Suck it up he has — and how. If this politics thing doesn’t work out for him, he has a potentially huge career as a vacuum.
Words Worth Scrutiny
When this feature of the newsletter last appeared, four weeks ago, I questioned the persistence and sexism of the phrase “maiden name” and digressed to mention a long-ago column of mine about the disproportionate abundance of slurs for women (versus men) who are deemed sexually permissive.
Many of you wrote in to note, rightly, that the aspersion inequality doesn’t end there. The English language, at least as practiced by Americans in modern times, is riddled with derogatory terms that refer only to women and have no match in the dictionary applicable to men.
Marilee Meuter of Chico, Calif., observed that a cantankerous but cute old man is sometimes called a curmudgeon while an irascible but adorable old woman is never called that — or, really, anything that captures the adorable smidgen. For old women, we have a cornucopia of put-downs: crone, hag, shrew, spinster (if she’s unmarried), biddy, battle-ax, harpy (if the insulter’s vocabulary is elevated), harridan (ditto). For old men we have … coot?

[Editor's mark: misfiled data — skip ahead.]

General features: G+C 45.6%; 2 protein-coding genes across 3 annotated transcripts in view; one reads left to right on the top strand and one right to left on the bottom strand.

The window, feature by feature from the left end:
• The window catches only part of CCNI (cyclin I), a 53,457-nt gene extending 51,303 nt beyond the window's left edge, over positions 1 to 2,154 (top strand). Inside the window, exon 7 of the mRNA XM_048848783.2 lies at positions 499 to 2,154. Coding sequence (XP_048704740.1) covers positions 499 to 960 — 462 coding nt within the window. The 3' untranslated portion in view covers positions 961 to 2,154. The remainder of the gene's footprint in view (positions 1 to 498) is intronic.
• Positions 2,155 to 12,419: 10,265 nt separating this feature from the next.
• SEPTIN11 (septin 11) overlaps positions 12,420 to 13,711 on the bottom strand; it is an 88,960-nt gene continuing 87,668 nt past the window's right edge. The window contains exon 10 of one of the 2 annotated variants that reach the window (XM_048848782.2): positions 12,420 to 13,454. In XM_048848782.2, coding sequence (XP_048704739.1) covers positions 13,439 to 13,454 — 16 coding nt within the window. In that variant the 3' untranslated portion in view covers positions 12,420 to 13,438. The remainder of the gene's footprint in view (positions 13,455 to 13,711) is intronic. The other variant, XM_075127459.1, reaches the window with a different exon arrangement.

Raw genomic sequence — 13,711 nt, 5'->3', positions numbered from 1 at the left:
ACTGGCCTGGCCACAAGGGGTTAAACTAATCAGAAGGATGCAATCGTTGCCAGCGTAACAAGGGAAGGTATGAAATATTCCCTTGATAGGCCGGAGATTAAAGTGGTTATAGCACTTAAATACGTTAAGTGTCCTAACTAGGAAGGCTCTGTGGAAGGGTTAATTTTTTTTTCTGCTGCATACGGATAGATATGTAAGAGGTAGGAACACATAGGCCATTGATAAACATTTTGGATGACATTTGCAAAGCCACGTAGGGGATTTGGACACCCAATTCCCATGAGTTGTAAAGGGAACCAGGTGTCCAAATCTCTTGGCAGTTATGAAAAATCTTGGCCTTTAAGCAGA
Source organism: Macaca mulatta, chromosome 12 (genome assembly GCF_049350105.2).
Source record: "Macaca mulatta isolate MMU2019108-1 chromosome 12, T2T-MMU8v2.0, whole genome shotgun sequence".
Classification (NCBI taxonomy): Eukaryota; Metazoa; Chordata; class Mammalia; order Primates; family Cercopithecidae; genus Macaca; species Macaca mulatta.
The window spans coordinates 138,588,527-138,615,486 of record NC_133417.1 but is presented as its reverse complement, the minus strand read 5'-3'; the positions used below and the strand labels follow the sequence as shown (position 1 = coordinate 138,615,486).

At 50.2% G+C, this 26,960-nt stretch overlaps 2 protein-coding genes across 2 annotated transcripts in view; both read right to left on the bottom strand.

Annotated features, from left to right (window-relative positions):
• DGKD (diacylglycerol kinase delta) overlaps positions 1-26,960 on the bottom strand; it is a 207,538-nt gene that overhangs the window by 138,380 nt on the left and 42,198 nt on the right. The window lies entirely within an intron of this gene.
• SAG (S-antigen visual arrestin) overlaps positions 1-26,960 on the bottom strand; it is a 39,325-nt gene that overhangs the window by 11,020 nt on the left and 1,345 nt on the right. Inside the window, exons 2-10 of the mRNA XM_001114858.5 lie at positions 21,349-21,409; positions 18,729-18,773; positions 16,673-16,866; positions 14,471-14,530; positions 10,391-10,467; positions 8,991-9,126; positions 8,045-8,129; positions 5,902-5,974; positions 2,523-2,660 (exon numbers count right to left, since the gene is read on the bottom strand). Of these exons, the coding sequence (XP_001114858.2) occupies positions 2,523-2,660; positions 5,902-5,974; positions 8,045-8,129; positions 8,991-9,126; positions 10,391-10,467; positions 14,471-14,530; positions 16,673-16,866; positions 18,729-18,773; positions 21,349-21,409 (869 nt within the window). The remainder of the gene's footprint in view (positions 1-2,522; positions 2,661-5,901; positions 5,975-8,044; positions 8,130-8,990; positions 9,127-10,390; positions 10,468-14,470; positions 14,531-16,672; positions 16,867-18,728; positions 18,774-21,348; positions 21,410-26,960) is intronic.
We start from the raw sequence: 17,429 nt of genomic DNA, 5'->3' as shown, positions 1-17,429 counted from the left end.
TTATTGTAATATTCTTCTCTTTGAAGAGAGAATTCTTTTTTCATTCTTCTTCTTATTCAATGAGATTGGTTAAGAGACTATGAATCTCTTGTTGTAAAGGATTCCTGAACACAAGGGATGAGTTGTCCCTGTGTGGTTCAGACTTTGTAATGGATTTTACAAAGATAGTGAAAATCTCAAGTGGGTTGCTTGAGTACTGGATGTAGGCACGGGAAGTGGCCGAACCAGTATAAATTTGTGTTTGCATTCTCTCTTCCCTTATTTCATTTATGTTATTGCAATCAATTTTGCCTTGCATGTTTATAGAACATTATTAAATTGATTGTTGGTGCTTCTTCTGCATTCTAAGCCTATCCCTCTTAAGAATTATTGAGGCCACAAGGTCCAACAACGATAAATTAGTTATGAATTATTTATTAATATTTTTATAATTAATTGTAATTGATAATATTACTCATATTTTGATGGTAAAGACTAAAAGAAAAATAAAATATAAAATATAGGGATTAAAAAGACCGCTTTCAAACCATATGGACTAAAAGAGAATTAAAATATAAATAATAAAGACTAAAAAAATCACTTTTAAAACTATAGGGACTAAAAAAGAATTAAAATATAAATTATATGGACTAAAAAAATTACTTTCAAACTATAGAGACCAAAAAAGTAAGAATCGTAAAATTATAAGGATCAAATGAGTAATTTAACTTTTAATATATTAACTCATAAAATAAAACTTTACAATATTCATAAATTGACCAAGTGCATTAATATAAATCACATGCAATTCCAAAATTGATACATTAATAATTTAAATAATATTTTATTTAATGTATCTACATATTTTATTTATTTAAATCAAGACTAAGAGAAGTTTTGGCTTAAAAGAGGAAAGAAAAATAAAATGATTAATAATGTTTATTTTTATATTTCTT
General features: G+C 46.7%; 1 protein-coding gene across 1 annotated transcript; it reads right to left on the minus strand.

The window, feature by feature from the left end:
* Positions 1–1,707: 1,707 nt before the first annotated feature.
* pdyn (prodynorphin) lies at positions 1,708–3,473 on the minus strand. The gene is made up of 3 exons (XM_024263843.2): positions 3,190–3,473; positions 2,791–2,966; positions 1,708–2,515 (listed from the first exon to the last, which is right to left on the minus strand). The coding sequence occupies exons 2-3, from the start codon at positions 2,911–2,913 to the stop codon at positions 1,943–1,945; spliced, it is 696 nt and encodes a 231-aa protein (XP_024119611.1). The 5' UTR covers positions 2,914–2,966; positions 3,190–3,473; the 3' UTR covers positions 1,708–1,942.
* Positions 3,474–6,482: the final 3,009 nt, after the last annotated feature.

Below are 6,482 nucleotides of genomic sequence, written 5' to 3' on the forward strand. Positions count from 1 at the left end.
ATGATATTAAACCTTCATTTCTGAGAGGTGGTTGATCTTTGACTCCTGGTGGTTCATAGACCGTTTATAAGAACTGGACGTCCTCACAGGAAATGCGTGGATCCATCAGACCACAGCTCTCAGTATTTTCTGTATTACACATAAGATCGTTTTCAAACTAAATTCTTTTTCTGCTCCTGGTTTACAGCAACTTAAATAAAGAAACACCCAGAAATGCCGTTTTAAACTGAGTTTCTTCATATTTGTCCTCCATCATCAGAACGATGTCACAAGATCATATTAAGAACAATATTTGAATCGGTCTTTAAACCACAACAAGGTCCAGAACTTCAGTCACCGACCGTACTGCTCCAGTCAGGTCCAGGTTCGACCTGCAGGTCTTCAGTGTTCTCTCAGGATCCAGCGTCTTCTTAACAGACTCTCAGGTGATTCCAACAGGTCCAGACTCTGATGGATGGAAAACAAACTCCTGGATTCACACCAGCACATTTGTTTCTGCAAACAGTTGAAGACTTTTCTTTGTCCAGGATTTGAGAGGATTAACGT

Beverly Connor of Berkeley, Calif., wrote: “The sexist word that has long bothered me is mistress. It is often used in media simply to describe the female lover of a married man. She may be financially independent, in no sense ‘kept,’ yet mistress she is. And for the male lover of a married woman there is no equivalent term.” Graham da Ponte of New Orleans made that same point.
And just as there’s aspersion inequality, there’s encomium inequality. I direct your attention to “the Great Man theory of history” (the italics are mine). And I thank Anne Kilkenny of Wasilla, Alaska, for directing my attention to it. (I’m struck by where she lives. Would a Great Woman theory of history include a former mayor of that city, whose recruitment for John McCain’s presidential ticket was one of the steppingstones to Trump?)